Inert Gas Aggregation

One of the most commonly used techniques for the preparation of clusters is inert gas aggregation [3-5]. Most of the particles described in the present review were prepared with this technique. Therefore, it is necessary to deal with specific features in the described experiments. In principle, the experimental setup for the inert gas aggregation technique

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Encyclopedia of Nanoscience and Nanotechnology Edited by H. S. Nalwa Volume 10: Pages (161-174)

is shown in Figure 1. The nucleation cell consists of three main parts: the evaporation area, the nucleation area, and the deposition area with the transfer systems and the preparation chambers. In contrast to systems where helium is used as the nucleation gas [6], the present preparations used argon as the nucleation gas. The material under investigation (generally pure metals but compounds can also be used) is evaporated from an open crucible or a Knudsen cell. The evaporation is performed by direct heating of a tantalum foil wrapped around an Al2O3 container. Sometimes, quartz or carbon containers are used. In general, the argon pressure is kept between 10-1 and 1 mbar. The condensation of nuclei and further cluster growth take place within an area cooled down by liquid nitrogen, allowing for supersaturation of the metal-argon mixture. The cluster growth is terminated by pumping off the argon gas with a highly efficient helium-cooled cryo-pump. The helium cryo-pump was the reason to use argon as the nucleation gas instead of helium. The clusters are then deposited in the deposition area at 10-610-7 mbar pressure on an amorphous carbon film of about 4-nm thickness covering a commercial copper grid as it is used for electron microscopy. The clusters are then transferred under vacuum or under argon gas by means of a transfer system from the reaction chamber to the microscope to protect the clusters against oxidation or further reactions under ambient conditions. The cluster flow is controlled with a microbalance quartzoscillator. Typical deposition rates were 0.1 nm/s. The deposition time was on the order of 1-3 s to avoid coalition either in the cluster beam or on the substrate. Several apertures, one of them variable between 1-and 45-mm diameter, influence the particle size distribution obtained with the nucleation cell. Typical dates for size distributions obtained with the nucleation cell are the following for Ag clusters: mean particle size of 4.5-nm diameter, full width at half-maximum of 1.3-nm diameter. Argon pressure and evaporation temperature also influence the particle growth. The size distribution in the case of the preparation of silver clusters is studied in detail and described elsewhere [7] in a comparison between time-of-flight mass spectroscopy and electron microscopy. With the described nucleation cell it is possible to prepare clusters consisting of a few atoms up to several thousands of atoms. For the present structural characterization of clusters by HRTEM, a region of 1- to 10-nm diameter could easily be achieved. The number N0 of atoms in a sphere of diameter D is given by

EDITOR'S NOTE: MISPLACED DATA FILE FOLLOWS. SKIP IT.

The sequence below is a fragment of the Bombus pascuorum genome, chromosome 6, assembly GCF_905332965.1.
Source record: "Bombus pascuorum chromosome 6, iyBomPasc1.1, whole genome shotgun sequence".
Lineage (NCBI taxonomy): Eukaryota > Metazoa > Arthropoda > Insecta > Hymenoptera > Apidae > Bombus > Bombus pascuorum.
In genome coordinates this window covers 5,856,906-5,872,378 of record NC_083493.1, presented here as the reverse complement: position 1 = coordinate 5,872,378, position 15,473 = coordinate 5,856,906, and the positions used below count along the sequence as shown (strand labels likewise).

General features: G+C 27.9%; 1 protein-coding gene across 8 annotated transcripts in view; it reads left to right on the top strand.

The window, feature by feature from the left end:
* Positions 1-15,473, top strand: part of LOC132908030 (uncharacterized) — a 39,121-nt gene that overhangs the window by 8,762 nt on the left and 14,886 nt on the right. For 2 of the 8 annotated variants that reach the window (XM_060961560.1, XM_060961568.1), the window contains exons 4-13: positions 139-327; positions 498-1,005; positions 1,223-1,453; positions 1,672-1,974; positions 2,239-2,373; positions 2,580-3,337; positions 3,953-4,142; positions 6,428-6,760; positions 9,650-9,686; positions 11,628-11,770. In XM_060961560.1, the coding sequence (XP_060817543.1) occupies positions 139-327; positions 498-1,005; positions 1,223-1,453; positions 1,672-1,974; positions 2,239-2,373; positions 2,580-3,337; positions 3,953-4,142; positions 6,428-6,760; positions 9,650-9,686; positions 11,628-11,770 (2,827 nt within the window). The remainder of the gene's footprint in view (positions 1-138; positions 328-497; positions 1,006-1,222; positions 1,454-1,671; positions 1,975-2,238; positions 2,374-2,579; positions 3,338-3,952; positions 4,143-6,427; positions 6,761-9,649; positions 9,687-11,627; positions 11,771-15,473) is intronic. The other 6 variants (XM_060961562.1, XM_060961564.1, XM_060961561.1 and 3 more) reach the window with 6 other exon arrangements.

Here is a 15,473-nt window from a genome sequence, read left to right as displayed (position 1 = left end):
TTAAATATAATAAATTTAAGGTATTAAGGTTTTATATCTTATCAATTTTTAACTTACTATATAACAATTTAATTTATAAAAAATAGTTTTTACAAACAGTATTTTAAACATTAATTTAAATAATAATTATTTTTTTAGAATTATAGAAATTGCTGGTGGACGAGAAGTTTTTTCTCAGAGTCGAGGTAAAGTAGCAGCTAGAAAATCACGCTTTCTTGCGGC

a is the lattice parameter for the cubic elementary cell. Therefore, the size region D = 1,..., 10 nm diameter corresponds for Ag and Au to N0 = 31,..., 30,800 and for Cu to N0 = 44,..., 44,514.

A typical example of an overview electron microscopic image for Cu clusters is shown in Figure 2. In order also to study reactivity during the evaporation process—prior to the nucleation of clusters—an additional gas inlet into the evaporation region is installed. In the present representation, however, only examples of the inlet of O2 will be given.

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